What is Morphopsychology
Morphopsychology (or physiognomy) is the study of a face to determine the main features of one’s personality. It is essential to mention that it is not made to evaluate one person or to “rank” people. There is no good or bad, there is just different people and different styles, adapting differently to various situations.
Morphopsychology gives some clue about someone’s potential and about what would be easier for him/her to achieve. As some people like strawberries and others don’t, some people are naturally good at personal relationships and others need to work on it.
“We are all in a boat, we did not choose its size and its shape, we did not choose where the wind blows or where goes the current, but you can choose where you go”
Your face and your personality are your boat, where do you want to go?
The relationship between face and personality was already used in Ancient Greece. Hyppocrates defines four types of temperaments based on the four humors of the body (blood, phlegm, yellow bile and black bile), and his theory was used until the end of the Roman Empire. It was forgotten during the Middle Age and was reinvented during the 20th century mainly in France, with the work of Claude Sigaud, Louis Corman, and Edward Laidrich.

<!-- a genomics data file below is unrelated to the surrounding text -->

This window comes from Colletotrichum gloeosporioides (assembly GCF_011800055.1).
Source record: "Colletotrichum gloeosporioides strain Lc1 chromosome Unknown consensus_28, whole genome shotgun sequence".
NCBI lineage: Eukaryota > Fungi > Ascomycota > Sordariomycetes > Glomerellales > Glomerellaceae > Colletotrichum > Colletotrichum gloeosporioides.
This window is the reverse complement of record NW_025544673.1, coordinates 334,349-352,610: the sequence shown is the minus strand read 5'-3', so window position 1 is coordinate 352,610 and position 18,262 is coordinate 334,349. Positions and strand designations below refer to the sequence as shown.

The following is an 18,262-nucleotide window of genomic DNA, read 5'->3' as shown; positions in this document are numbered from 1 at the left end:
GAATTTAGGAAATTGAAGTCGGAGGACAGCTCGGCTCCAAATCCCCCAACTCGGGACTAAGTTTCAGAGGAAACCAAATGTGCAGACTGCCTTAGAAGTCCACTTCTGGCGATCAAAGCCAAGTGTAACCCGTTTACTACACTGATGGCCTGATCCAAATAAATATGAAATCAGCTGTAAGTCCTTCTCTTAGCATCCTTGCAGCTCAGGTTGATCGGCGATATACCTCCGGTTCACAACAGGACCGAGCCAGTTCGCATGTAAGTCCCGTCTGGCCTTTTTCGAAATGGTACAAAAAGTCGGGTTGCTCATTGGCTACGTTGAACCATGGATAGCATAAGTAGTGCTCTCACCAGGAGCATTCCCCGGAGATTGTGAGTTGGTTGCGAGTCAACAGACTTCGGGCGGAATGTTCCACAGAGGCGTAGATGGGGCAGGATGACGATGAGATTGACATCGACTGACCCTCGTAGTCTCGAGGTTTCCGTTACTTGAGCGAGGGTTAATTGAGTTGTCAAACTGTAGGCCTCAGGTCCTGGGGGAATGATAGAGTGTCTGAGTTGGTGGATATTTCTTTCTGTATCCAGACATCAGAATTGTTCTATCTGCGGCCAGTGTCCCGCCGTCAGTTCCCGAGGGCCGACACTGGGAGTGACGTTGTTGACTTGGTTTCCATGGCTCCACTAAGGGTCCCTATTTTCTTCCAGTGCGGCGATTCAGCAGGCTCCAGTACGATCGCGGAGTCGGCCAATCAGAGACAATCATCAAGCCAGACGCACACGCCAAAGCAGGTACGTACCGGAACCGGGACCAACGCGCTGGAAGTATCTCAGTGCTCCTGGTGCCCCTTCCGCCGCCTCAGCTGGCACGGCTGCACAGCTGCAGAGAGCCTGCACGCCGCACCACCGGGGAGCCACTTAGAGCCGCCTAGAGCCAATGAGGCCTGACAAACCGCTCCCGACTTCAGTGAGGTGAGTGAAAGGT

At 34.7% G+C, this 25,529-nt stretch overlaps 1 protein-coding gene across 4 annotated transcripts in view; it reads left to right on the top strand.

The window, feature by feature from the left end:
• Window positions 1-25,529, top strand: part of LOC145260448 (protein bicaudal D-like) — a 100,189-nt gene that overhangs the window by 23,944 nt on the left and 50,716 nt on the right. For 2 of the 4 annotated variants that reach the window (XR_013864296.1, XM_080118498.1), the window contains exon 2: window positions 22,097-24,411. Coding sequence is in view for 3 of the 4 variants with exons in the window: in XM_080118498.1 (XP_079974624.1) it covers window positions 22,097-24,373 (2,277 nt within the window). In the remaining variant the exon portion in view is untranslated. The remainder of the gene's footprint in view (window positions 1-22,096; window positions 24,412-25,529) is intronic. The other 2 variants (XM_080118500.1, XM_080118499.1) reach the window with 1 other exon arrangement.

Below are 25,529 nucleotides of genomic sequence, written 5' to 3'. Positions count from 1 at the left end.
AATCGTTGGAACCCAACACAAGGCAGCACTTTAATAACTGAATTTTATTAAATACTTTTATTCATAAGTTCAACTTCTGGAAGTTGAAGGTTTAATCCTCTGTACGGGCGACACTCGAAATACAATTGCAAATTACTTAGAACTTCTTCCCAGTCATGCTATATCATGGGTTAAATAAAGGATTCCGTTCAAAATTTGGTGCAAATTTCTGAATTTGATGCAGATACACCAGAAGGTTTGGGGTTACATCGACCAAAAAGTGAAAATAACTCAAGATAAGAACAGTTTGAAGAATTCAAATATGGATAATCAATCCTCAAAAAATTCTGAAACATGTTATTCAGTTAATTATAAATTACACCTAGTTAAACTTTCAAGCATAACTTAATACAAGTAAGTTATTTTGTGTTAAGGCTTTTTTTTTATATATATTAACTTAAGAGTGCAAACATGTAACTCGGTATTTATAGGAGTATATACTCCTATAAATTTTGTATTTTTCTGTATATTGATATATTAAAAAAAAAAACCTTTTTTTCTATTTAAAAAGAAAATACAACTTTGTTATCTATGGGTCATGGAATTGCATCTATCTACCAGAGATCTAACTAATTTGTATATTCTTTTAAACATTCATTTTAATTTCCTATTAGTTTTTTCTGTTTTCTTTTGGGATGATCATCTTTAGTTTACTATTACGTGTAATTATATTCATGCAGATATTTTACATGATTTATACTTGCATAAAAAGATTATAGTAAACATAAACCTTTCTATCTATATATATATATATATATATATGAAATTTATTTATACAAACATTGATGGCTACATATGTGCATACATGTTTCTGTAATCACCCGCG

Louis Corman was the first to define the law of expansion / conservation: All living being tends to expand when the environment is favorable and tends to huddle up when it is not. Our face, being the host of the nervous system and of most of our sensorial organs, is also the part of the body which interacts the most with the external world, and that’s why it responds so well with the law of expansion / conservation. For example : If you look at the development of the human body, you note that at birth the baby’s face is all round and plain marking the maximal expansion phase. At an advanced age the face is irregular with a thin skin, marking the conservation phase. An adult individual with “round and plain” features on its face shows similarities with the behavior of a young child (sleeps well, is quick to laugh and to get angry, forgives easily, acts before thinking) whereas “irregularities and a thin skin” on an adult’s face indicates a more mature mind (does not give in easily, hold grudges, thinks before acting). All variations in the middle are possible of course… that’s the beauty of it.
Why use it ?
For personal and professional reasons: Knowing your strength and your area of development give you a better understanding of yourself and of your potential. Knowing the features of your personality helps you work on it. It is an incredible tool for self-development.
Is it an art or a science ?
A bit of both. It has laws (such as expansion / conservation above) but it is subject to the interpretation of the morphopsychologist, so it does not really fit to the requirements of a science. Anyway the “craft” of morphopsychology is still in progress.
Does beauty or symmetry matter?
No it does not. As indicating before, there is no good and bad. However, we will look at the global balance of the face: Is there a balance between expansion and conservation? If not, the individual will spent more energy trying to compensate.
Does plastic surgery matter?
Yes it does. If the surgery has changed the shape of your face, it can impact the portrait.